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Bite sized news & reviews, June, 2019

God of Waaaar tops June games

Santa Monica Studio’s PlayStation 4-exclusive God of War has topped the games charts in New Zealand for the month of May, according to price aggregation site PriceSpy.

Despite being released over a year ago, the game staring angry Kratos and his son stomping around Norse mythology, beat out Rockstar’s Red Dead Redemption 2 (PS4), EA’s Anthem (PC) and Insomniac’s Marvel’s Spider-Man (PS4) for the top spot. That’s a pretty impressive effort. given the game came out early last year. Coincidentally, you can just happen to find my thoughts on God of War here

God of War originally launched with an RRP of $120 and according to pricing insights from PriceSpy, it can now be picked up for just $48, 60 percent less than 15 months ago.

If you haven’t played it, then I  politely suggest you give it a go. It’s very, very  good.

“They’re not loot boxes. They’re surprise mechanics,”  says EA 

Spotted on Eurogamer this week, EA and Epic Games got a grilling from Britain’s Digital, Culture, Media & Sport Committee on a few video game related issues. One of the topics of discussion was loot boxes .

The response from EA’s vice president, legal and government affairs Kerry Hopkins will become the stuff of memes: “We don’t call them loot boxes – we call them surprise mechanics … People like surprises. We do think the way we’ve implemented these kinds of mechanics is quite ethical and quite fun. They aren’t gambling and we disagree that there’s evidence that shows they lead to gambling.”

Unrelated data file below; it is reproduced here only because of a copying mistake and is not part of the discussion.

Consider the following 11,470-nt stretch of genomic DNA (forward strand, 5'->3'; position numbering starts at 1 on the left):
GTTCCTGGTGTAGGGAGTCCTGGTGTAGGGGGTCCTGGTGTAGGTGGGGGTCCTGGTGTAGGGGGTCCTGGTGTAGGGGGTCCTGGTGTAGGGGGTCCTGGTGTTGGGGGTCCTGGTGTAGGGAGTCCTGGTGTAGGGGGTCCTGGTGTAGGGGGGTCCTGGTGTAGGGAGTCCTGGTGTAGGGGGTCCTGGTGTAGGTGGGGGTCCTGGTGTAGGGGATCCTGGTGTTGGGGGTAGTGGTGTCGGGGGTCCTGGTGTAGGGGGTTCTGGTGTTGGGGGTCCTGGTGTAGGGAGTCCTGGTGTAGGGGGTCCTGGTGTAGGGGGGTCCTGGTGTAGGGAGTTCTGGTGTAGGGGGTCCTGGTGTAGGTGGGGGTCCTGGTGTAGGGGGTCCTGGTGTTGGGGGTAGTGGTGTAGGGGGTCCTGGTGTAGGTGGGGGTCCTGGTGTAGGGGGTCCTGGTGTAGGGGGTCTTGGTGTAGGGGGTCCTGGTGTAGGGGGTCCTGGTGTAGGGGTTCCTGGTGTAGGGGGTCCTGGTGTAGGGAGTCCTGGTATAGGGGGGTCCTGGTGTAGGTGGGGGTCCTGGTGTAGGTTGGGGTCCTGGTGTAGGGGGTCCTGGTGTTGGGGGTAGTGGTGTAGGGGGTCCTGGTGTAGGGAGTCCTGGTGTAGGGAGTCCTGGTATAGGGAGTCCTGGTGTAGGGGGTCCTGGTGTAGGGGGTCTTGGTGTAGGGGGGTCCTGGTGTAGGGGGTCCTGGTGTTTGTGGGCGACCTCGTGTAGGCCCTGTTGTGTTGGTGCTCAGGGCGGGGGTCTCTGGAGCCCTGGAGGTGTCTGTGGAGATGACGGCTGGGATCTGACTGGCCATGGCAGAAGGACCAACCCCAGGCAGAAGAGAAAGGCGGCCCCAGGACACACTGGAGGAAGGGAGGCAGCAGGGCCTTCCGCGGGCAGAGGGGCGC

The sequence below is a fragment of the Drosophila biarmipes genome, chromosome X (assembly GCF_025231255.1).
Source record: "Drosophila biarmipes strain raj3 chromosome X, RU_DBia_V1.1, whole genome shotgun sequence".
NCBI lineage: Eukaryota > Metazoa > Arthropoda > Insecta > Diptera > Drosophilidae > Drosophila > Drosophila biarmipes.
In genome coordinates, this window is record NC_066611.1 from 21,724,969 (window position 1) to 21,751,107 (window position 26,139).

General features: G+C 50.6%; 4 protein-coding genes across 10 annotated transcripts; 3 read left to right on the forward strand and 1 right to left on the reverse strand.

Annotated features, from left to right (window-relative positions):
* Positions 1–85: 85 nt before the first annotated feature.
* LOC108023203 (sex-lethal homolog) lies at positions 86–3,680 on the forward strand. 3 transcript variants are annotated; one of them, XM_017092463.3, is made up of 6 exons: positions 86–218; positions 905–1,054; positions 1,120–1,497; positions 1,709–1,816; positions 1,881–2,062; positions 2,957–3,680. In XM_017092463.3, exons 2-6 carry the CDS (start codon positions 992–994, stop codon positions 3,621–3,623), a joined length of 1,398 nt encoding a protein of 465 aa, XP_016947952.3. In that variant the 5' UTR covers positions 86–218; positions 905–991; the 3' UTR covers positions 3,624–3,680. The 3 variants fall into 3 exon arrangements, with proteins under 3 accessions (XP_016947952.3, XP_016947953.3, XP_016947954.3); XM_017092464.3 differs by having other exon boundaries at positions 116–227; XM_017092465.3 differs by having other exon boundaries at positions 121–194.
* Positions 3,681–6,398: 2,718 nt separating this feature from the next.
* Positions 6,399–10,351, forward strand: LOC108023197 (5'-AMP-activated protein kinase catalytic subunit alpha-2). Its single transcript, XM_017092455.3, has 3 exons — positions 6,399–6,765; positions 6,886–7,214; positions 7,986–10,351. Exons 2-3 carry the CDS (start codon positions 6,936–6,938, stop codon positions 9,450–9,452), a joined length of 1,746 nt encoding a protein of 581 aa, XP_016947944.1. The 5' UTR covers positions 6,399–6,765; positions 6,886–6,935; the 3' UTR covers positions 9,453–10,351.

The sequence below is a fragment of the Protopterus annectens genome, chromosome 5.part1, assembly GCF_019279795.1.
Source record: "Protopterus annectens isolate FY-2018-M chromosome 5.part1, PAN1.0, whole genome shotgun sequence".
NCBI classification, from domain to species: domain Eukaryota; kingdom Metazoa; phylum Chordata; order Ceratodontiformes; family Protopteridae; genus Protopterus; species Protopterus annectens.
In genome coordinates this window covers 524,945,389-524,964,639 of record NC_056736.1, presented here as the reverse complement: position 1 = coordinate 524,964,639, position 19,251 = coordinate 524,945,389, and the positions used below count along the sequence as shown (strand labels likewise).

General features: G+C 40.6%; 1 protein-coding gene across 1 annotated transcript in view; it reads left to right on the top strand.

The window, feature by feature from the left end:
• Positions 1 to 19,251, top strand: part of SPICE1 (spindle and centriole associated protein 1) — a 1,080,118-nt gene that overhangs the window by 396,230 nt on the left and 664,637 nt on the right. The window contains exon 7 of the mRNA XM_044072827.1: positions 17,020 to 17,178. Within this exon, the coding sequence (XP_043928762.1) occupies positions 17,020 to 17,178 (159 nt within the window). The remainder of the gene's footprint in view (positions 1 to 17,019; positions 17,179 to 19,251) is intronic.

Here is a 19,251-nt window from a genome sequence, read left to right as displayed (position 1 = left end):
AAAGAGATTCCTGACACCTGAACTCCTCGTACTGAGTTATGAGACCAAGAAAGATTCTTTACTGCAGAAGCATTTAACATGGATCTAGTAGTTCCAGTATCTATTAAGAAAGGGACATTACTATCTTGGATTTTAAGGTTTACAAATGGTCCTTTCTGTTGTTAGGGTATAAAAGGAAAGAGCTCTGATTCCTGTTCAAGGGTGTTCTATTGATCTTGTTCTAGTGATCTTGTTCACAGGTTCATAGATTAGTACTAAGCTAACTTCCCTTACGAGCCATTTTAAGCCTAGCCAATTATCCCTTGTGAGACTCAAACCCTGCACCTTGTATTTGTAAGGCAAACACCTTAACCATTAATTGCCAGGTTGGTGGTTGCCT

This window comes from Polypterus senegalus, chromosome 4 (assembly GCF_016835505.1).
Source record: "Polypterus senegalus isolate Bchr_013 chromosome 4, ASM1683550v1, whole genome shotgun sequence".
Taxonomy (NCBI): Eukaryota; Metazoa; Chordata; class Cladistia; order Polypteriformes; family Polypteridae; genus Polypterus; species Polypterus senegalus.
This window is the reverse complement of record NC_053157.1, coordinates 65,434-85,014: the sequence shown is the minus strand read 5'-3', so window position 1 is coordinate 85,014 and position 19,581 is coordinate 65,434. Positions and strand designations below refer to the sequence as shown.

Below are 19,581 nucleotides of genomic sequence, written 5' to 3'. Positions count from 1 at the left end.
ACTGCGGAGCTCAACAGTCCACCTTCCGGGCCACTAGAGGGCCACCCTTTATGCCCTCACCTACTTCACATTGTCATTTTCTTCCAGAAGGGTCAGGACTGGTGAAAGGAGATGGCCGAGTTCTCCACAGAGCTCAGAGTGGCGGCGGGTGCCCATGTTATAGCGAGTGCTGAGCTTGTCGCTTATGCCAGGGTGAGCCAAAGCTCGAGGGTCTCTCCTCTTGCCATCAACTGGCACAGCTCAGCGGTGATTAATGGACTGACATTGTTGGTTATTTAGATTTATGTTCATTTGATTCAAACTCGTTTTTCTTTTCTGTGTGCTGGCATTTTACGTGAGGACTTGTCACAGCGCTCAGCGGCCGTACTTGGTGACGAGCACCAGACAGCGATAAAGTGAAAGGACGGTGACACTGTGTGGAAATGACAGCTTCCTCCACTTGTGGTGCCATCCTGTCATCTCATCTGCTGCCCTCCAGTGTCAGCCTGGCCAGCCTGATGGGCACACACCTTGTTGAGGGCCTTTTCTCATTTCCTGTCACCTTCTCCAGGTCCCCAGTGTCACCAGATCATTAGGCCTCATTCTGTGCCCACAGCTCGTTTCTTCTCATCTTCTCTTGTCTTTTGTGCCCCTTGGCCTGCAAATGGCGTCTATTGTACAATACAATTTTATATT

Eurogamer reports that the “thorny” issue of loot boxes and gambling was also brought up, but EA, which makes hundreds of millions through the sale of a virtual currency that’s then used to buy packs of cards in FIFA Ultimate Team, believes the two aren’t linked.

There’s not really much else to say on that, is there?

Total War Three Kingdoms & Shakedown Hawaii reviews

I’ve started writing for Australian-based website Koru-Cottage so here are a couple of recent reviews I did for the site: PC game Total War Three Kingdoms and PlayStation 4 game Shakedown Hawaii. Enjoy.

Bite-sized review: Hellmut The Badass from Hell

What is it: Hellmut Badass from Hell is a twin-stick shooter rogue-like which, according to Slovakian development team Volcanicc , has you play as a collection of “improbable creatures and slaughter furious demon hordes”. I looked at it on Nintendo Switch but it’s also available on PC and console.

So, what’s it all about?: Hellmut uses the currently popular 16-bit pixel art style of graphics that a few developers are favouring at the moment, and it’s one of those games where you move with the left stick and aim with the right as you fight your way through increasingly tougher enemies until you die – then you respawn and start all over again.